Stocks and News
Home | Week in Review Process | Terms of Use | About UsContact Us
   Articles Go Fund Me All-Species List Hot Spots Go Fund Me
Week in Review   |  Bar Chat    |  Hot Spots    |   Dr. Bortrum    |   Wall St. History
Stock and News: Hot Spots
  Search Our Archives: 
 

 

Wall Street History

http://www.gofundme.com/s3h2w8

AddThis Feed Button

   

06/26/2015

China's Future, Part II

Writing in the May/June issue of Foreign Affairs, “Youwei,” a pseudonym for a scholar based in China, talked of the loss of momentum in reforms in recent years, as covered in part I. This time Youwei looks ahead.

China faces four possible futures. In the first, which the party favors, the country would become a ‘Singapore on steroids,’ as the China expert Elizabeth Economy has written. If the anticorruption campaign is thorough and sustainable, a new party might be born, one that could govern China with efficiency and benevolence. Policy reforms would continue, the country’s economic potential would be unleashed, and the resulting productivity and progress would boost the new party’s legitimacy and power.

“Such a future is unlikely, however, for many reasons. For one thing, Singapore is much less authoritarian than contemporary China; it has multiple parties and much more political freedom. Political competition is not completely fair, but opposition parties won 40 percent of the popular vote in elections in 2011. For China to emulate Singapore, it would have to open up political competition significantly, possibly stepping onto a slippery slope to full pluralistic democracy – an outcome the Communist Party does not want to risk. Singapore is tiny, moreover, and so the cost of supervising its administration is relatively small. China is huge, and the party would find it increasingly difficult to supervise the country’s vast, multilevel governmental apparatus from the top down.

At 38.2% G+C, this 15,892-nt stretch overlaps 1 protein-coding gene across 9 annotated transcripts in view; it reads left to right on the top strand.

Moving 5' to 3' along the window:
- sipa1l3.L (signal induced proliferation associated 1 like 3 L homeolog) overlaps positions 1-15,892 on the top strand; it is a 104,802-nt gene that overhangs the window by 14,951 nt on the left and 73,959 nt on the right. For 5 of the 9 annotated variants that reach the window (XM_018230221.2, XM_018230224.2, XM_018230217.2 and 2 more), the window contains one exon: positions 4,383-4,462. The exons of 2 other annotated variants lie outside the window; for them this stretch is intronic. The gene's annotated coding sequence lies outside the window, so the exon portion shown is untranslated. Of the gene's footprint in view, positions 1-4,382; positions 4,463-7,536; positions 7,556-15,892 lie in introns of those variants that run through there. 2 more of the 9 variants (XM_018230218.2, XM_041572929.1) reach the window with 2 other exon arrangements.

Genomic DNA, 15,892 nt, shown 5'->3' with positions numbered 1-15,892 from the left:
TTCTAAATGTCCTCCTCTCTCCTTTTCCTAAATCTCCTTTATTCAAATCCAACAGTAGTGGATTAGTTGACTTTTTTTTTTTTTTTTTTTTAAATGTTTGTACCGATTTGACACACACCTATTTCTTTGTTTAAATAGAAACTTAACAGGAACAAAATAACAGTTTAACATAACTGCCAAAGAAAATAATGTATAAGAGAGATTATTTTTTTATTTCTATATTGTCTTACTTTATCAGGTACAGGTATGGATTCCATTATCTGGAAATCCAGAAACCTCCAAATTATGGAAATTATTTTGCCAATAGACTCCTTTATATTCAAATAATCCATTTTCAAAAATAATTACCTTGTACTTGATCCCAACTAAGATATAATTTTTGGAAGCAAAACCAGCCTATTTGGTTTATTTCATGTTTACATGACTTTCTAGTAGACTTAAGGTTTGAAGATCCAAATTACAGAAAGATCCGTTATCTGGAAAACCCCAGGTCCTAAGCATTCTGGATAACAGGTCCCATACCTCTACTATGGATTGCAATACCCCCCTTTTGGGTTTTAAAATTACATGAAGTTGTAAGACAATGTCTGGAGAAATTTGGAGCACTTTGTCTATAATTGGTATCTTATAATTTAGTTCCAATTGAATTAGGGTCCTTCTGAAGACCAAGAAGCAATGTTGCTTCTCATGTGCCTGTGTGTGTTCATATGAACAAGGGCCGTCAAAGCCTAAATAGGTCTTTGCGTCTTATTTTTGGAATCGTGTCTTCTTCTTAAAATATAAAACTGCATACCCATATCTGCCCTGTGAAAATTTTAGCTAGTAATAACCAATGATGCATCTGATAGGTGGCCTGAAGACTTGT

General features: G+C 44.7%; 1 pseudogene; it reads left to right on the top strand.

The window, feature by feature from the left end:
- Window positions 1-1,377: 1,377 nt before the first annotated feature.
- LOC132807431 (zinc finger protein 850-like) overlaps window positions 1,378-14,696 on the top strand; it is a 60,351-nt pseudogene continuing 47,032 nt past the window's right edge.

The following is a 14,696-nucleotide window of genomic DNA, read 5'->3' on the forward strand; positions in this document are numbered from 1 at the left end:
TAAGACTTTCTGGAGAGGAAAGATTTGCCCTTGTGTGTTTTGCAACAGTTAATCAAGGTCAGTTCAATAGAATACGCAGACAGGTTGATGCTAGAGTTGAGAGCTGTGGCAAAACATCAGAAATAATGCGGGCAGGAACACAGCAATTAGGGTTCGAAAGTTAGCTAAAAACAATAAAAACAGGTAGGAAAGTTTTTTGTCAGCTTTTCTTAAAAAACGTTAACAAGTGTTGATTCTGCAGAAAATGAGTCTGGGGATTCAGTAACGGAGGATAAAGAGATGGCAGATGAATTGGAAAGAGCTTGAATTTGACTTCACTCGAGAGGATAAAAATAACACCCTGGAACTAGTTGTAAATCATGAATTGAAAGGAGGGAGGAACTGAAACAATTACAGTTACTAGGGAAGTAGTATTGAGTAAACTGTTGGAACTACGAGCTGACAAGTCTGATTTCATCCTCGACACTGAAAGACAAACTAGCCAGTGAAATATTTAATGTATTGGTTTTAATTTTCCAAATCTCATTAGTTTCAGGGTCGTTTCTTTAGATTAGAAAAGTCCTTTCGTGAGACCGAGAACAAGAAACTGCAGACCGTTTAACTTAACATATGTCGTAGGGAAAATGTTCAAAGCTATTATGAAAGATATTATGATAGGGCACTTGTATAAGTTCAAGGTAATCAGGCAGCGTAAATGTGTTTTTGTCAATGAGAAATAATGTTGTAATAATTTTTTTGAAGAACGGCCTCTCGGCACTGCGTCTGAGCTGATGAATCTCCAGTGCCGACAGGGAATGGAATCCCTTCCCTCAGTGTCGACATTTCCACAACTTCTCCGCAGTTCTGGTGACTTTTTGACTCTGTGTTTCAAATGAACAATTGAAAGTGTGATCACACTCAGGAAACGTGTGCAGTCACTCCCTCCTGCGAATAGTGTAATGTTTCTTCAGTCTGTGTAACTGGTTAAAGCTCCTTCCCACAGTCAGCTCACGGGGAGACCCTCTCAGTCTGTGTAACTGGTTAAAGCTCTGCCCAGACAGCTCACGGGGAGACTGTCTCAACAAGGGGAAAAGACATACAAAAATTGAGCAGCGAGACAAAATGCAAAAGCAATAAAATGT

The second and most likely future, at least in the short term, is a continuation of the status quo. Whatever problems it has, the regime’s current model of ‘socialism with Chinese characteristics’ is not exhausted. From demographics to urbanization to globalization to the revolution in information technology, the structural factors that have facilitated China’s rise are still present and will continue to operate for some years to come, and the regime can continue to benefit from them.

“But not forever: a regime relying on performance legitimacy needs continued economic growth to maintain itself in power. With growth already slowing, fear of a hard landing is rising. A housing bubble, manufacturing overcapacity, financial instability, weak domestic demand, and widening inequality represent significant vulnerabilities. The bursting of the housing bubble, for example could cause problems throughout the economy and then in the political sector, too, as local governments lost a major fiscal source that they rely on to support public services and domestic security.

“This could trigger the third possible future: democratization through a crisis. Such an outcome would not be pretty. With the country’s economy damaged and political demands soaring, conflicts could intensify rather than subside, and several time bombs planted by the current regime (a demographic crisis, environmental devastation, ethnic tensions) could eventually explode, making matters worse. The result might be the reemergence of some form of authoritarianism as the country recoiled from democratic disorder....

“As for outsiders, what they can do is limited. External pressure tends to ignite defensive nationalism rather than indigenous liberalism. For a country with China’s size and history, democratization will have to emerge from within. But the fact that the world’s most powerful countries tend to be liberal democracies creates a strong ideological pull – and so the best way for the West to help China’s eventual political evolution is to remain strong, liberal, democratic, and successful itself.”